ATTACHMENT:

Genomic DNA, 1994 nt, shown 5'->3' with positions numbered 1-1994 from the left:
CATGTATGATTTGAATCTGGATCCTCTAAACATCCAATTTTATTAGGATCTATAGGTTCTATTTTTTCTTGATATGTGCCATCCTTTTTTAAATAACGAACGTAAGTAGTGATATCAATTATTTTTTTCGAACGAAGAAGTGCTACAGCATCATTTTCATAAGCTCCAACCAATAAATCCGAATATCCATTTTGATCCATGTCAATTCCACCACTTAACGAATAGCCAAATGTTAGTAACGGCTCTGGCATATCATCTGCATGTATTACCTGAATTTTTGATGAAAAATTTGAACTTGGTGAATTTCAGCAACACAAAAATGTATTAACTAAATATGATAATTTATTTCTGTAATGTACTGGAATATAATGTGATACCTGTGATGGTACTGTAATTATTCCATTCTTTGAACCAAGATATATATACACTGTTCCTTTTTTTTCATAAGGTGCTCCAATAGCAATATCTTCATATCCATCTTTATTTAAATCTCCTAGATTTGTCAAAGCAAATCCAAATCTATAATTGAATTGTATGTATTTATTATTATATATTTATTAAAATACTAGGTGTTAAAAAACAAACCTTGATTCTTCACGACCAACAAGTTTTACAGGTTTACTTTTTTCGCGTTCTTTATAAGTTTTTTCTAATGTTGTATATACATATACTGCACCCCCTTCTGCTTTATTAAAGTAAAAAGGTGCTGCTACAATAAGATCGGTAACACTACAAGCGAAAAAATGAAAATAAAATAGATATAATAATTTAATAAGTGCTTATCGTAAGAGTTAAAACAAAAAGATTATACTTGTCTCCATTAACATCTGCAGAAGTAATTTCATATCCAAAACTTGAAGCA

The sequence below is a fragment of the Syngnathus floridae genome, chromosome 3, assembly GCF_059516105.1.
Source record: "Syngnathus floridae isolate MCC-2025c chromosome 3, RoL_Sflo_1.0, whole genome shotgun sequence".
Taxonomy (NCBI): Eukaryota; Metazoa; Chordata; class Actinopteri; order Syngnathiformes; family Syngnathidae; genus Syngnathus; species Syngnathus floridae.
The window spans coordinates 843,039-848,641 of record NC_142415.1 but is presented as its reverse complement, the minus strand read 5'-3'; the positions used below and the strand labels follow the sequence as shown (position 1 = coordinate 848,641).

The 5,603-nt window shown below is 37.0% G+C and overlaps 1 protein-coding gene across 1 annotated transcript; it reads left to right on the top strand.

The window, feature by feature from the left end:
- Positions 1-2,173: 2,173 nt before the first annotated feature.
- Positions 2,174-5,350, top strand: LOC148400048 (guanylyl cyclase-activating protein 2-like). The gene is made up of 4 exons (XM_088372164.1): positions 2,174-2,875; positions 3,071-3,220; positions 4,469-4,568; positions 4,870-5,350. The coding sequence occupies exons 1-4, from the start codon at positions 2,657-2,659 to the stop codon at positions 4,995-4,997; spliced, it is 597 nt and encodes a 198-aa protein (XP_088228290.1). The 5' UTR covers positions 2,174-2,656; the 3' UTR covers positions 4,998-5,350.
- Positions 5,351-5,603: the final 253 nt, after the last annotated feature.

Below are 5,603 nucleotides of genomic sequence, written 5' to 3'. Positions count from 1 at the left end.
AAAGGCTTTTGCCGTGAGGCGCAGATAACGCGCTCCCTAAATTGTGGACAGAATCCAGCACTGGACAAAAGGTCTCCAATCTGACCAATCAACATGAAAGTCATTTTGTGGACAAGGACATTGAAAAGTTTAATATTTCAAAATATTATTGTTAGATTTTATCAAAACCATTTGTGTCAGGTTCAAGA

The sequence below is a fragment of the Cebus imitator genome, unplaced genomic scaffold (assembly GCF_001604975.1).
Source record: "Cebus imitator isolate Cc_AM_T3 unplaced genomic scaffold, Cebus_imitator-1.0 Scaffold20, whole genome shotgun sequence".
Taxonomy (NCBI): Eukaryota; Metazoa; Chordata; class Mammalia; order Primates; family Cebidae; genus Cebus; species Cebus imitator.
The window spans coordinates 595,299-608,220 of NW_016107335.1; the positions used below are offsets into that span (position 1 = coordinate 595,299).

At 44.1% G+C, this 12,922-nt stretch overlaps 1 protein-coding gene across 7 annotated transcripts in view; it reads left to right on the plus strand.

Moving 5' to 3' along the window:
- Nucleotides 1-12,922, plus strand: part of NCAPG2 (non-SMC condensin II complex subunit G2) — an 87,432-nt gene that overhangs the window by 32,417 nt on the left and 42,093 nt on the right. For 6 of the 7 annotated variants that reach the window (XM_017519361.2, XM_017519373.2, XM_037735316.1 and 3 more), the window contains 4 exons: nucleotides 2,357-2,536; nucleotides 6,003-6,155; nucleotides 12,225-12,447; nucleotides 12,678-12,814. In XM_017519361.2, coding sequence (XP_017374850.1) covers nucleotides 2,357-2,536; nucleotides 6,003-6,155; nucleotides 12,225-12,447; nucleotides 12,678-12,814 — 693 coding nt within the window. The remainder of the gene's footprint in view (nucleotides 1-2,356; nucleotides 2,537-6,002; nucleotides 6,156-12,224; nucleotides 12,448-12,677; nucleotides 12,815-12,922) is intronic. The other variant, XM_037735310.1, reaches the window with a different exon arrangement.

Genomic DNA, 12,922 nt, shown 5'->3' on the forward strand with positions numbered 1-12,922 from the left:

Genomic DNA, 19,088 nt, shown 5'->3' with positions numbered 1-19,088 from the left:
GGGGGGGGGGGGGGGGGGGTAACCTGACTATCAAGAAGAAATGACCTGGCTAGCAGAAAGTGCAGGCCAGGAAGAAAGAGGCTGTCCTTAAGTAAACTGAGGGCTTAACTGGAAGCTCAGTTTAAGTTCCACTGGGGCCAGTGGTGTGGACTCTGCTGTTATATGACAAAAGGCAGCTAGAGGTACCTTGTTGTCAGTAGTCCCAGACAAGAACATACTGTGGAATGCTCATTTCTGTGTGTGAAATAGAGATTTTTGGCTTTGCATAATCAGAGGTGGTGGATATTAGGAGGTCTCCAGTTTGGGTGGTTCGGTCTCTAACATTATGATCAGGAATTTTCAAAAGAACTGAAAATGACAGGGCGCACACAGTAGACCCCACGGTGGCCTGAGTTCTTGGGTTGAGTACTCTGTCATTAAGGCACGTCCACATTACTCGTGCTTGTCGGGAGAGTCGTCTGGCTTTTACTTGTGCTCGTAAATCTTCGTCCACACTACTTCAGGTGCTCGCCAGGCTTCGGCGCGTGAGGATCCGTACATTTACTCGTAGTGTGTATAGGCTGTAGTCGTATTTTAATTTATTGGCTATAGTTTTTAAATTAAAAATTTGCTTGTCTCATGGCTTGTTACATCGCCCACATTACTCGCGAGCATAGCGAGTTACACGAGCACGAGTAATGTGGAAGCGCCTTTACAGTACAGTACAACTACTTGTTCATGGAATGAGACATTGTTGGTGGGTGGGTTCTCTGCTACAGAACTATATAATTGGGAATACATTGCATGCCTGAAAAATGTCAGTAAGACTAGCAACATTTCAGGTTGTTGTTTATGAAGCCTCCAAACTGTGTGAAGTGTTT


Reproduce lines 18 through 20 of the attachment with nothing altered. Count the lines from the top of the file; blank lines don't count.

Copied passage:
At 44.1% G+C, this 12,922-nt stretch overlaps 1 protein-coding gene across 7 annotated transcripts in view; it reads left to right on the plus strand.

Moving 5' to 3' along the window:
- Nucleotides 1-12,922, plus strand: part of NCAPG2 (non-SMC condensin II complex subunit G2) — an 87,432-nt gene that overhangs the window by 32,417 nt on the left and 42,093 nt on the right. For 6 of the 7 annotated variants that reach the window (XM_017519361.2, XM_017519373.2, XM_037735316.1 and 3 more), the window contains 4 exons: nucleotides 2,357-2,536; nucleotides 6,003-6,155; nucleotides 12,225-12,447; nucleotides 12,678-12,814. In XM_017519361.2, coding sequence (XP_017374850.1) covers nucleotides 2,357-2,536; nucleotides 6,003-6,155; nucleotides 12,225-12,447; nucleotides 12,678-12,814 — 693 coding nt within the window. The remainder of the gene's footprint in view (nucleotides 1-2,356; nucleotides 2,537-6,002; nucleotides 6,156-12,224; nucleotides 12,448-12,677; nucleotides 12,815-12,922) is intronic. The other variant, XM_037735310.1, reaches the window with a different exon arrangement.